In this tender and heart-wrenching piece, Dominique McMullan writes about her miscarriage and the importance of talking
This weekend we buried our baby. That baby was ten weeks old when it died inside my uterus. I found this out alone, with a midwife, mid-scan.
One in four women miscarry. This is a sad statistic of which so many women are unaware. I knew it was a possibility, but I didn’t know that my heart would also break. I did not know that the grief would surround me in waves. My loss didn’t feel like some version of a period. It felt like some version of a death.
I became pregnant very quickly, just like the first time. I have an 18-month-old boy. His birth was traumatic. It took me a long time to come to terms with that, but my pregnancy with him was without fault.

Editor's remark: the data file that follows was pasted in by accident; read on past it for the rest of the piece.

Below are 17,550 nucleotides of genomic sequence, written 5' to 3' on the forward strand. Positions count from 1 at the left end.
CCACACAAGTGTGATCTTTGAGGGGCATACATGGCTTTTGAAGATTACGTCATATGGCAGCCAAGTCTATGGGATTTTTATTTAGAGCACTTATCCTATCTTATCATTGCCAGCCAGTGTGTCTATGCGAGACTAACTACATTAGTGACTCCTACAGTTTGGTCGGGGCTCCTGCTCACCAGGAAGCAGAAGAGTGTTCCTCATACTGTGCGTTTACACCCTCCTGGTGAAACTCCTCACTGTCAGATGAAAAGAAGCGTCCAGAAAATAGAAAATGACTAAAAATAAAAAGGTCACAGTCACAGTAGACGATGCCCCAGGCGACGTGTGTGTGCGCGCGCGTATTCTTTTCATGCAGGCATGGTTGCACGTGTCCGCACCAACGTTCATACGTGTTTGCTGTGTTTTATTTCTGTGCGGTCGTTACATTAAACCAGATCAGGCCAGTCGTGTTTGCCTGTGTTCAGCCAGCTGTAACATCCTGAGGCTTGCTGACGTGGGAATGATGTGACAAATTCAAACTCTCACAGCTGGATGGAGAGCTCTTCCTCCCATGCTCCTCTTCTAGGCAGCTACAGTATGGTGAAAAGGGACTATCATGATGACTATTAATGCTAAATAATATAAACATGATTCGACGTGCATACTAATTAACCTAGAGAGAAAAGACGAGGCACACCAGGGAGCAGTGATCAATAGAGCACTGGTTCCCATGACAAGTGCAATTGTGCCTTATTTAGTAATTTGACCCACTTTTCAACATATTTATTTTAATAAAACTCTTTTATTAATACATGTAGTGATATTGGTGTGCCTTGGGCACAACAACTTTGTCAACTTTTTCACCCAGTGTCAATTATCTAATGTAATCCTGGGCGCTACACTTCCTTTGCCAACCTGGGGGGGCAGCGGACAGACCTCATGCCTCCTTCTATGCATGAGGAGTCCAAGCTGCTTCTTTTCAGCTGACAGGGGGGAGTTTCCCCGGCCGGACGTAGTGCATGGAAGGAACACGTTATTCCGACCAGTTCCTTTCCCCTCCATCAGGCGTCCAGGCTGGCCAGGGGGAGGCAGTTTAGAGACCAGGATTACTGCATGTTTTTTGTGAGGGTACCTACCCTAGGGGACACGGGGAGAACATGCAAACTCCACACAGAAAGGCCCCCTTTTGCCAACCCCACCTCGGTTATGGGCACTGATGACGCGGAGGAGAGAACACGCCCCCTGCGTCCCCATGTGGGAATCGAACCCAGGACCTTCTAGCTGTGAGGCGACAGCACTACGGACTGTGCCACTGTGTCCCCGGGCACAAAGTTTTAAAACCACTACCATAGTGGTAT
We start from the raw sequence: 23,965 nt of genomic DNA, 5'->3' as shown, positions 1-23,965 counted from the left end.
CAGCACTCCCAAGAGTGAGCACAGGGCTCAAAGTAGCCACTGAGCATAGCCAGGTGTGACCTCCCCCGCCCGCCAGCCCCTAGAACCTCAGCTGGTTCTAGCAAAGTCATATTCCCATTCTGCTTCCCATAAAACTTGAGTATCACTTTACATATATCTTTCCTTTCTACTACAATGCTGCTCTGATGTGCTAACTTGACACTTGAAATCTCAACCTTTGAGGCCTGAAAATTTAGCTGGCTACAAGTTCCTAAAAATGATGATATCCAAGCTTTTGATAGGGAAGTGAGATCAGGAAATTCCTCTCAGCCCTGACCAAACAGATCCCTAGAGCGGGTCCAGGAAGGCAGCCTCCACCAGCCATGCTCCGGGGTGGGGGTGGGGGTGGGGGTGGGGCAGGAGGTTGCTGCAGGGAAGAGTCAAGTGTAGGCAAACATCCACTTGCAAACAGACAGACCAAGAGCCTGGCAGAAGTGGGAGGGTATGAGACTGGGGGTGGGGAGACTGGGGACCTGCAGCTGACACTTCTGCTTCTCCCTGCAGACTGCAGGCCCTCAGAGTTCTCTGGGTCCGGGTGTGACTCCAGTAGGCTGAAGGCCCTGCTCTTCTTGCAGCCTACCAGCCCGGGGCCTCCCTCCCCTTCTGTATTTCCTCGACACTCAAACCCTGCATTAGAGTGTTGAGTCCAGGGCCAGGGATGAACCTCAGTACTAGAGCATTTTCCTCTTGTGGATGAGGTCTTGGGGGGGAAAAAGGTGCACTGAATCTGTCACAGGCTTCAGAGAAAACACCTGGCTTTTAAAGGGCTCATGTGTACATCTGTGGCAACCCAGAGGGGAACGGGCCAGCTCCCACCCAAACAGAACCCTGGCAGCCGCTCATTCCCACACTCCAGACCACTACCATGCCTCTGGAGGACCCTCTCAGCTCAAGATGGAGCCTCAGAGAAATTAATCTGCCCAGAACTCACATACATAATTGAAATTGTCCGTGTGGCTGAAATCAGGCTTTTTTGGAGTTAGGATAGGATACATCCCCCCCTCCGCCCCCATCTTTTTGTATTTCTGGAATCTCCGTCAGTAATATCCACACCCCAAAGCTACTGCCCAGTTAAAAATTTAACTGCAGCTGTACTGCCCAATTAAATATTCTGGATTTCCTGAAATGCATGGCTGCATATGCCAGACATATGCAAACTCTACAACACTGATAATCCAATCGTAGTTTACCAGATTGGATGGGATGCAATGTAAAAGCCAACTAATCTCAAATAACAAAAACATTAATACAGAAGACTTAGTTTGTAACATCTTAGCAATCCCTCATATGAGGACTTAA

When I found out I was pregnant for the second time, my mind immediately went to birth. As women we know not to think forward like that. But my first pregnancy had lulled me into a false sense of security. It was the birth that I was worried about, not the pregnancy.
He was our tiny, beautiful secret.
By week ten, I was cautiously having conversations with my baby when we were alone together. I had a name for him. He was our tiny, beautiful secret. I cradled my tummy in our bed, and silently told him ‘night night’.
Suffer in silence
What follows is graphic. Because what happened to me was graphic. I am telling this story because I wish I had read it. The shock would be have been less for me, had I known what was coming. Women suffer so much in silence.